An Overview of Waziri & Maraka

Sher Aman Khan

Tribesmen gather for a tribal Maraka in Waziristan in a picture taken circa 1920.

In Urdu language word ‘Wazir’ means Minister as in daily life, we read this word regularly like Wazir-e-Azam (Prime Minister), Wazir-e-Mawasilat (Minister of Communication), Wazir-e- Pani-o-Bijli (Minister of Water & Power) and many more from different sources of print media. The word is same of course in both of the cases but the meanings are different. It’s not the same to a Waziri, an individual of Waziristan. In Waziristan, from word Wazir one means that Wazir is a person who is directly decedent of ‘Wazir’ who was the son of Sulaiman.

If we look at the term Wazir through the lens of structuralism of Levi-Strauss. As Pace (1978) cites Levi-Strauss that “non-literate societies express thoughts and feelings not by inventing special abstract concepts but by juxtaposing concrete objects borrowed from their environment” (p. 286). In light of this argument if we see the genealogical trees of different Pashtun tribes and clans, we will notice that they have many Qaums (tribes) and Khels (clans) with same names which proved that they juxtaposed these names from the existing set of names present in Pashtu language or defused from some other neighboring savage society. In his book ‘Solat-i-Afghani’ which was first published in 1876 Haji Muhamad Zardar Khan made the same remarks. Wazir word is a very famous term in all of the Afghan political history and Waziris are also the part of Afghan history, that’s why Sulaiman named his son Wazir looking to the fame of the word. Even as member of the same Pashtun society I personally noticed the similar in my daily life interactions, when I met many persons named like Gernel (General) Khan, Kaptan (captain) Khan, Wazir Khan and so on.

Furthermore, many authors shed light on the history of Waziri Narkh some calls it Waziri or Wazirwalla too. In Pashtu language Narkh generally means price but in Pashtunwali (Pashtun code of conduct) it refers to Pashtun customary law or constitution. Poett point out that “the best known Narkhs are: Ahmadzai Narkh and the Razmak Narkh (p. 359). “Razamk was an important outpost on the frontier” (Poett, 1991, p. 21). Razamak is the subdivision of North Waziristan Agency, FATA (Federally Administrated Tribal Area) of Pakistan and a former cantonment of Saxon British Raj in Subcontinent. Atayee (1979) states that: in the Eastern and Southern provinces, every tribe has a Narkh of its own. This difference indicates the process of the weathering away of the tribal life, but two main Narkhs prevail. The Ahmadzais’ Narkh and the Razmak Narkh do not only govern the judicial life of these people but other tribes refer to them for the settlement of their disputes as well. (p. 67)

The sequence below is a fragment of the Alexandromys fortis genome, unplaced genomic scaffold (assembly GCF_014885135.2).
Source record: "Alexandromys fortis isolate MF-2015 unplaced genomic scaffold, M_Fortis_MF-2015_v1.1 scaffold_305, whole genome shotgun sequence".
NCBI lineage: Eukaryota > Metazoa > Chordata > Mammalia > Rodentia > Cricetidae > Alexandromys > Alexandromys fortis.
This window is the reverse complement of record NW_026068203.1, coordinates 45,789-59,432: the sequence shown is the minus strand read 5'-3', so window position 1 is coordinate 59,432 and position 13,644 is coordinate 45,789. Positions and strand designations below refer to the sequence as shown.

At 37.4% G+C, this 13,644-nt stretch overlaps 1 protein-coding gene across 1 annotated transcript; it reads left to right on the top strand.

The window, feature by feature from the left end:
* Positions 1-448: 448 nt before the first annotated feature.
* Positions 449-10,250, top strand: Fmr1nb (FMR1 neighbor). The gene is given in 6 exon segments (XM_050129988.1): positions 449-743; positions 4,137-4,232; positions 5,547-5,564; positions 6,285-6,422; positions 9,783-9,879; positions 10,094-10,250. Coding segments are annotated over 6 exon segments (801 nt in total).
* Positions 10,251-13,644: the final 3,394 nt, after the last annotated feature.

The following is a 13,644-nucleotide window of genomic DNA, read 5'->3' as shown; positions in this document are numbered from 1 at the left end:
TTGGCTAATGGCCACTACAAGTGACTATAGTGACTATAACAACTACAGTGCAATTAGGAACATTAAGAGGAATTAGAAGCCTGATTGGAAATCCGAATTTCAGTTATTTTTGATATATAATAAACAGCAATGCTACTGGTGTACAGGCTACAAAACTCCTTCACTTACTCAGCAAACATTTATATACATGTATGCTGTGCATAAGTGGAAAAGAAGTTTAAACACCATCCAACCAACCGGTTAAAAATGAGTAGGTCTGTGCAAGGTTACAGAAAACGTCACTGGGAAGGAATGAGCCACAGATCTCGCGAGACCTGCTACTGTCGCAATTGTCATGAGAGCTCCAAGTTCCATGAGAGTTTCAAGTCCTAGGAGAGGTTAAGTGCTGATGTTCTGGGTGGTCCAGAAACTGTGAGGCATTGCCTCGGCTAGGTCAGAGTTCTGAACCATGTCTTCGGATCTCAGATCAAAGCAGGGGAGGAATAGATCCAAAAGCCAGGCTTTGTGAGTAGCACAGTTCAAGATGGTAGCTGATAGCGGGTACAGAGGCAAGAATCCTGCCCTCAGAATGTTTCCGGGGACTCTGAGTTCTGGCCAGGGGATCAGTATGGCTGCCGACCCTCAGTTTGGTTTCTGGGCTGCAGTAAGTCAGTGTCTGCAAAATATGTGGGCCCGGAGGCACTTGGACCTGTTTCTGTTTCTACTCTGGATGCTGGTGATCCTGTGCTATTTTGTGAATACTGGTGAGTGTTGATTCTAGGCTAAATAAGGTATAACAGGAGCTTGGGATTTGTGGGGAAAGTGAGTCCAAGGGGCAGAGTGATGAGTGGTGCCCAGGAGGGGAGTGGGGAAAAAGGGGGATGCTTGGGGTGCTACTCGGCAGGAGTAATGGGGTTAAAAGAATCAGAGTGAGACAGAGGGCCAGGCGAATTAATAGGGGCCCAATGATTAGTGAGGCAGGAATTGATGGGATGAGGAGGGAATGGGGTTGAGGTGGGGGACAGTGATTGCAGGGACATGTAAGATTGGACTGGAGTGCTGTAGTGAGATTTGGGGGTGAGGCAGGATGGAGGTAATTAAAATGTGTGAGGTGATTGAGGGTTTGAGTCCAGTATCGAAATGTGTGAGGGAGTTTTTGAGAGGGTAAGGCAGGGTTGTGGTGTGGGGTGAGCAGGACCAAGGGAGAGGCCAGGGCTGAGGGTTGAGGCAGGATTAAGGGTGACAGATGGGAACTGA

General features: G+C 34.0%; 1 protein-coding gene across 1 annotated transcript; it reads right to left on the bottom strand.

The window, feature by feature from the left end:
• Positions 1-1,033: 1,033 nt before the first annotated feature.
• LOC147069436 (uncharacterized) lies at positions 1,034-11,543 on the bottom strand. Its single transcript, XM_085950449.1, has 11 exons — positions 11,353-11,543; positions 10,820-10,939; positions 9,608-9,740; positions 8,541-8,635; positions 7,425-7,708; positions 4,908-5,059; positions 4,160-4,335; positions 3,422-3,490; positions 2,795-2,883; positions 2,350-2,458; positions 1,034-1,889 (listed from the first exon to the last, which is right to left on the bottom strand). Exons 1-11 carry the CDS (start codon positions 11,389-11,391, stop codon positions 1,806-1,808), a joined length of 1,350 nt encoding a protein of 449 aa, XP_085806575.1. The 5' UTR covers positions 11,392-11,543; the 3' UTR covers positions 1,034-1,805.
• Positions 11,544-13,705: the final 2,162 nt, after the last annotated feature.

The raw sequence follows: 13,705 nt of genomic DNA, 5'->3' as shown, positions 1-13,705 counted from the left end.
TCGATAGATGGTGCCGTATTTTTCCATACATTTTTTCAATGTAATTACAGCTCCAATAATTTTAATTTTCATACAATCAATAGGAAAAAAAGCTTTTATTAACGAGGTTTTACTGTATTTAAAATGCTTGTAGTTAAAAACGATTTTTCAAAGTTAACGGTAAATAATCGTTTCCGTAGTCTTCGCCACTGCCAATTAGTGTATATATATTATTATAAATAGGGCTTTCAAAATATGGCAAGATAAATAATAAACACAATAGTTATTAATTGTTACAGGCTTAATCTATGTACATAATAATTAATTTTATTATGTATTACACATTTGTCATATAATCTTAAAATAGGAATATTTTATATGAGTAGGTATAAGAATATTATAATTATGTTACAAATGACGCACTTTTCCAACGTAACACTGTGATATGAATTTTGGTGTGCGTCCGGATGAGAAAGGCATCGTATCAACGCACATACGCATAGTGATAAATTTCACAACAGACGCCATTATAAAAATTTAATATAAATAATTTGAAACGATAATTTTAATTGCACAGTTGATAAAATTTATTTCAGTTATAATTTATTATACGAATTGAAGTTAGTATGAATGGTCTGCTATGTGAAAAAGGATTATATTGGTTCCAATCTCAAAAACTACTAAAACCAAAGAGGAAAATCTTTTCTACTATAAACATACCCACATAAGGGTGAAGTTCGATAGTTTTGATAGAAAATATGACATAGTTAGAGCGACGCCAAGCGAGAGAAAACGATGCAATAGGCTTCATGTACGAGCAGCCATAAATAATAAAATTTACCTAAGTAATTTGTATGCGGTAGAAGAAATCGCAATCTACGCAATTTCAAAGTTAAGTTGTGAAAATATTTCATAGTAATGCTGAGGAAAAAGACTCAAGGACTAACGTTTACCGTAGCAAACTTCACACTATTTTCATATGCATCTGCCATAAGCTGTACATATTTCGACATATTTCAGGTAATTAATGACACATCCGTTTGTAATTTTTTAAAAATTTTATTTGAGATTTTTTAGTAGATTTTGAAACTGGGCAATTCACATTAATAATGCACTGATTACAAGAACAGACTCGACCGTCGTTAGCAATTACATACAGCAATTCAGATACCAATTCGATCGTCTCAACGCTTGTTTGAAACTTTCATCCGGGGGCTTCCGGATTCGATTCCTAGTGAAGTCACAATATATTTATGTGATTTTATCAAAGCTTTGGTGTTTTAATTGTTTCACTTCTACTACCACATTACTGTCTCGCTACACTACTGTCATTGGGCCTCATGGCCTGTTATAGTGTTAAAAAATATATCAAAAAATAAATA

Some authors also discuss the emergence of Waziri Narkh amongst the savage society of Waziri tribe. Khan (1876) argues that “Waziri tribe personally called it Waziri Narkh. Which is the source of unity and strength for them because their law is better than lawlessness (p. 514). Another author Alikuzai (2013) point out that “Waziri or Wazirwali is the Waziri law it has long history, most of the disputes are solved by this law. The law has its origin from Sharia laws. The Waziri law has been responsible of the protection of this tribe from most of the internal tribal feuds which has dis-tried many of the neighboring tribes” (p. 284).

Every law around the globe provide different provisions to control law and order in the society. Therefore different provisions are made by the Waziri Narkh for the reconciliation of various disputes or unlawful acts: murder, theft, elopement by the a member of the Waziri tribe. This customary law came into existence in the era of Mughal King Shah. Atayee (1979) argues that: it is said in Wazirs that the Waziri was founded by the four Narkheyan (lawyers) of Razmak in the era of Shah Jahan. They were:

1. Kaji, Kamil Khel, Otmanzai Wazir of Margha.

2. Raji, Jani Khel, Otmanzai Wazir of Bannu.

3. Zubaira, Mamiat Khel, Otmanzai Wazir of Ziarat-i-Haider Khel.

4. Sikandar, Tori Khel, Otmanzai Wazir of Razmak

For hearing an important case in the Wazirs the Maraka (council of tribal elders) sits in Razmak. (p. 67), this citation shows two important terms Maraka and Khels (clans). The former which is used instead of Jirga (council of tribal elders) in Waziri language and the later shows those clans who’s heads were the founder of this Narkh.

References:

1. Pace, D. (1978). Structuralism in History and Social Sciences. American Quarterly, 30(3), 282–297. doi:xroads.virginia.edu/~DRBR2/pace.pdf

2. Albrecht, H. (2006). Conflicts and conflict resolution in Middle Eastern societies: Between tradition and modernity. Berlin: Duncker und Humblot.

3. Poett, N. (1991). Pure Poett the Autobiography of General Sir Nigel Poett. Havertown: Pen and Sword.

4. Atayee, M. I., Shinwary, A. M., & Nader, A. J. (1979). A dictionary of the terminology of Pashtun’s tribal customary law and usages. Kabul: International Centre for Pashto Studies, Academy of Sciences of Afghanistan.

5. K̲h̲ān, M. Z. (1876). Ṣaulat i Afg̲h̲ānī. Cawnpore: Munshī Naval Kishor.

6. Alikuzai, W. H. (2013). The Concise History of Afghanistan, volume 1: Trafford Publishing.

7. Ali, Z. (2015, May 03). Secular roots: Waziristan in retrospect. The Express Tribune, Sunday Magazine. Retrieved August 08, 2016, from http://tribune.com.pk/story/877930/secular-roots-waziristan-in-retrospect/